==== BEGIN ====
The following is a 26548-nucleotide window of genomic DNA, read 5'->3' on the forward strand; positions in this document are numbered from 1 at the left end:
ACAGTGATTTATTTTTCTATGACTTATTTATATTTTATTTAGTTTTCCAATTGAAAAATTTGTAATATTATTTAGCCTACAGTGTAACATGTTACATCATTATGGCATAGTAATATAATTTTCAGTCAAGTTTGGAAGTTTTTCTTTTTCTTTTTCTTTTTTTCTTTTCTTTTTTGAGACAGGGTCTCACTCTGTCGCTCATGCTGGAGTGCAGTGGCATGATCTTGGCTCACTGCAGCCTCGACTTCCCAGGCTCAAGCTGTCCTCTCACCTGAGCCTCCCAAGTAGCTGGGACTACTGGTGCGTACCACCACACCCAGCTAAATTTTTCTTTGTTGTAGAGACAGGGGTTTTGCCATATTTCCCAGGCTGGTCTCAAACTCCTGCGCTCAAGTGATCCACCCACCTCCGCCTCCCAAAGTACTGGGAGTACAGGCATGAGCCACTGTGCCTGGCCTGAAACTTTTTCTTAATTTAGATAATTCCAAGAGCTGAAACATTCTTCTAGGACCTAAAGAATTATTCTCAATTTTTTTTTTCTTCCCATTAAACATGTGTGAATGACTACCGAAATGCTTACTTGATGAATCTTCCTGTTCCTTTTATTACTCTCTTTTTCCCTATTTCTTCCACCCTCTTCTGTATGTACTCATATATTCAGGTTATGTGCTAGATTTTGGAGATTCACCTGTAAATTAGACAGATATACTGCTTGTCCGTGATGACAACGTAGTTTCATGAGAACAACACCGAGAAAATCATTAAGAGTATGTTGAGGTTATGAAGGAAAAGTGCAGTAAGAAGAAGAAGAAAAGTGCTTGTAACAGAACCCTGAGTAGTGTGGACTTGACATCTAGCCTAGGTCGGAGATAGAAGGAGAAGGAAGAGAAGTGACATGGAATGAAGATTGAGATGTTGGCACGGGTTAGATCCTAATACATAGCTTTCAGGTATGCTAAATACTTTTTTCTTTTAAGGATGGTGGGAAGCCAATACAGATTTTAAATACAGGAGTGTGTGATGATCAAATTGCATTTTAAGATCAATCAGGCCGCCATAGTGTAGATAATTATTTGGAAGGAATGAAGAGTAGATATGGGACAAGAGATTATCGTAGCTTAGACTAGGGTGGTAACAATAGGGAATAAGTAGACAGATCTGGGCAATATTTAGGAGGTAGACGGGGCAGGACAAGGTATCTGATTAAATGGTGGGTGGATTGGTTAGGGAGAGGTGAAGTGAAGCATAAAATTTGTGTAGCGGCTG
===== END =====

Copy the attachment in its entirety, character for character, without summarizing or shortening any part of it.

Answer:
The following is a 26548-nucleotide window of genomic DNA, read 5'->3' on the forward strand; positions in this document are numbered from 1 at the left end:
ACAGTGATTTATTTTTCTATGACTTATTTATATTTTATTTAGTTTTCCAATTGAAAAATTTGTAATATTATTTAGCCTACAGTGTAACATGTTACATCATTATGGCATAGTAATATAATTTTCAGTCAAGTTTGGAAGTTTTTCTTTTTCTTTTTCTTTTTTTCTTTTCTTTTTTGAGACAGGGTCTCACTCTGTCGCTCATGCTGGAGTGCAGTGGCATGATCTTGGCTCACTGCAGCCTCGACTTCCCAGGCTCAAGCTGTCCTCTCACCTGAGCCTCCCAAGTAGCTGGGACTACTGGTGCGTACCACCACACCCAGCTAAATTTTTCTTTGTTGTAGAGACAGGGGTTTTGCCATATTTCCCAGGCTGGTCTCAAACTCCTGCGCTCAAGTGATCCACCCACCTCCGCCTCCCAAAGTACTGGGAGTACAGGCATGAGCCACTGTGCCTGGCCTGAAACTTTTTCTTAATTTAGATAATTCCAAGAGCTGAAACATTCTTCTAGGACCTAAAGAATTATTCTCAATTTTTTTTTTCTTCCCATTAAACATGTGTGAATGACTACCGAAATGCTTACTTGATGAATCTTCCTGTTCCTTTTATTACTCTCTTTTTCCCTATTTCTTCCACCCTCTTCTGTATGTACTCATATATTCAGGTTATGTGCTAGATTTTGGAGATTCACCTGTAAATTAGACAGATATACTGCTTGTCCGTGATGACAACGTAGTTTCATGAGAACAACACCGAGAAAATCATTAAGAGTATGTTGAGGTTATGAAGGAAAAGTGCAGTAAGAAGAAGAAGAAAAGTGCTTGTAACAGAACCCTGAGTAGTGTGGACTTGACATCTAGCCTAGGTCGGAGATAGAAGGAGAAGGAAGAGAAGTGACATGGAATGAAGATTGAGATGTTGGCACGGGTTAGATCCTAATACATAGCTTTCAGGTATGCTAAATACTTTTTTCTTTTAAGGATGGTGGGAAGCCAATACAGATTTTAAATACAGGAGTGTGTGATGATCAAATTGCATTTTAAGATCAATCAGGCCGCCATAGTGTAGATAATTATTTGGAAGGAATGAAGAGTAGATATGGGACAAGAGATTATCGTAGCTTAGACTAGGGTGGTAACAATAGGGAATAAGTAGACAGATCTGGGCAATATTTAGGAGGTAGACGGGGCAGGACAAGGTATCTGATTAAATGGTGGGTGGATTGGTTAGGGAGAGGTGAAGTGAAGCATAAAATTTGTGTAGCGGCTG